In addition, Shah will be subject to five years of supervised release once she gets out. Her sentencing came after prosecutors urged for Shah to serve 120 months, or 10 years, behind bars.
“To us, these were not numbers, these are older vulnerable people whose lives were turned upside down by the defendant’s telemarketing scam and they still suffer,” prosecutor Robert Sobelman said in court.
Prior to her sentencing, the United States government recommended the Bravo star, 49, receive 10 years behind bars after she requested a reduced prison sentence.
Shah “took a series of increasingly extravagant steps to conceal her criminal conduct from the authorities” and “engaged in a years-long, comprehensive effort to hide her continued role in the scheme,” the government wrote in court documents obtained by In Touch on December 23.
The documents pointed out that Shah was “an integral leader” of the nationwide telemarketing fraud scheme that “victimized thousands of innocent people,” notably those who were “elderly or vulnerable.”
“Many of those people suffered significant financial hardship and damage. At the defendant’s direction, victims were defrauded over and over again until they had nothing left,” the documents read. “She and her co-conspirators persisted in their conduct until the victims’ bank accounts were empty, their credit cards were at their limits, and there was nothing more to take.”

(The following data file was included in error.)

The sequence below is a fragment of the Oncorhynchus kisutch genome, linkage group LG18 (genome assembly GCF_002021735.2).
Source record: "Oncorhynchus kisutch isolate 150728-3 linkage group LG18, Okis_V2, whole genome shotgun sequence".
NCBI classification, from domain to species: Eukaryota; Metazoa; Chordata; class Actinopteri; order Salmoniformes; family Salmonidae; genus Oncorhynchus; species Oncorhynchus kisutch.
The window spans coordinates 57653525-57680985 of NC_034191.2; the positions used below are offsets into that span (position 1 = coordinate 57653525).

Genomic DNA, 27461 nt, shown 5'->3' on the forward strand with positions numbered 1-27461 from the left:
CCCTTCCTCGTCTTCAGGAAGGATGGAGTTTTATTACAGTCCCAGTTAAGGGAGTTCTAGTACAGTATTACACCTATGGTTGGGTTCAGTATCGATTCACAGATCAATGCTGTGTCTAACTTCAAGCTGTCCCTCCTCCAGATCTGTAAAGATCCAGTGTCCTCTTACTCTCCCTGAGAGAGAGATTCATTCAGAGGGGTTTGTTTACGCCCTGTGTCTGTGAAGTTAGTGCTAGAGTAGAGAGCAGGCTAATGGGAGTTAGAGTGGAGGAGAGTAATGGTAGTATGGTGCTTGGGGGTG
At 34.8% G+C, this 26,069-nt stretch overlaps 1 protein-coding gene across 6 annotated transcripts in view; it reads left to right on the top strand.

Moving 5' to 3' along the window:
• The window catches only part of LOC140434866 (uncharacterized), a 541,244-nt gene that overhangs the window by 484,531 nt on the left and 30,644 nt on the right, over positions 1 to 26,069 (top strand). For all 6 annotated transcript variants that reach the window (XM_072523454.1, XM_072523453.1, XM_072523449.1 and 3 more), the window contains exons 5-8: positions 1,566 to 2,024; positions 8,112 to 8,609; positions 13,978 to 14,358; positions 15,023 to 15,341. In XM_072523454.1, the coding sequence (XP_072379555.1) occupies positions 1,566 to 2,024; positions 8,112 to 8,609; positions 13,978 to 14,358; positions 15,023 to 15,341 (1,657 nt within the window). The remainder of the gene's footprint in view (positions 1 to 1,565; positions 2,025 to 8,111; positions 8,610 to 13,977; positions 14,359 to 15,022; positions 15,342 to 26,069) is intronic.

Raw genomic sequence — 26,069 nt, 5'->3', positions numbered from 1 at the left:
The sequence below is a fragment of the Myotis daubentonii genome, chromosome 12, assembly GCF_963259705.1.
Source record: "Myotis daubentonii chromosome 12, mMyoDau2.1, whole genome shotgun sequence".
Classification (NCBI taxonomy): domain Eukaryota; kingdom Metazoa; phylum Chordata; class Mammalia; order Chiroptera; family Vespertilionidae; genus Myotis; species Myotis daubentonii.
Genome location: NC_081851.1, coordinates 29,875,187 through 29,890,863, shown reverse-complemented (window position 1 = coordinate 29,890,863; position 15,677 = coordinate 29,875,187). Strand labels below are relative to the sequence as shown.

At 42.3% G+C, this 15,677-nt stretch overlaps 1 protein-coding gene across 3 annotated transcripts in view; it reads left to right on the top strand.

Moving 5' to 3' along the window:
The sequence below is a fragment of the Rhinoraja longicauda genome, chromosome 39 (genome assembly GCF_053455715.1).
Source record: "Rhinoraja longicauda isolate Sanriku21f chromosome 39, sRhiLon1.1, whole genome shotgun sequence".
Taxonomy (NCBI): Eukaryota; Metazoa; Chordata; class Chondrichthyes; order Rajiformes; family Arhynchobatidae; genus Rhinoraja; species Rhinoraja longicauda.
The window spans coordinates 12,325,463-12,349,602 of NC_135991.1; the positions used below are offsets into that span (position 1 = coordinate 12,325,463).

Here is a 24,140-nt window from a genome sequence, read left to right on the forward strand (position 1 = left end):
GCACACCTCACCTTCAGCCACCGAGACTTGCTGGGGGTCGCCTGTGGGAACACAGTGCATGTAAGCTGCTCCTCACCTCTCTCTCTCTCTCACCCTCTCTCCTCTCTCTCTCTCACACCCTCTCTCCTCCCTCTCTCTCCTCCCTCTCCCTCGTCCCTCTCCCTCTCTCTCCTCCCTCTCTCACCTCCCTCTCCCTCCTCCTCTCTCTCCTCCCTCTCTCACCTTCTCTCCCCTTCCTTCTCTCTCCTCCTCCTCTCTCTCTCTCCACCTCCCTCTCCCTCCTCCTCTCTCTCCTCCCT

Shah wrote a letter to the judge asking for a reduced three-year sentence, claiming her “terrible business decisions” were because of “personal painful experiences” that were happening in her life at the time.
The Instagram influencer’s legal troubles began when she and her assistant, Stuart Smith, were arrested in Salt Lake City, Utah, in March 2021. They were both charged with conspiracy to commit wire fraud in connection with telemarketing and conspiracy to commit money-laundering.
Shah initially pleaded not guilty on all charges and continuously maintained her innocence. However, in July 2022, she changed her plea to guilty, telling Judge Sidney Stein that she “agreed” to “commit wire fraud” from 2012 to March 2021.
The mom of two, who shares adult sons Sharrieff Jr. and Omar with husband Sharrieff Shah, went on to note that she “knew it was wrong” and “how many people were harmed” before apologizing for the scheme.
However, many officials implored the courts to take Shah’s charges seriously.
“As alleged, Shah and Smith, 43, objectified their very real human victims as ‘leads’ to be bought and sold, offering their personal information for sale to other members of their fraud ring,” HSI Special Agent-in-Charge Peter C. Fitzhugh said in a statement.
Prosecutors believed Shah and Smith “undertook significant efforts to conceal their roles” in the scam, including using encrypted messaging applications and making cash withdrawals “to avoid currency transaction reporting requirements.”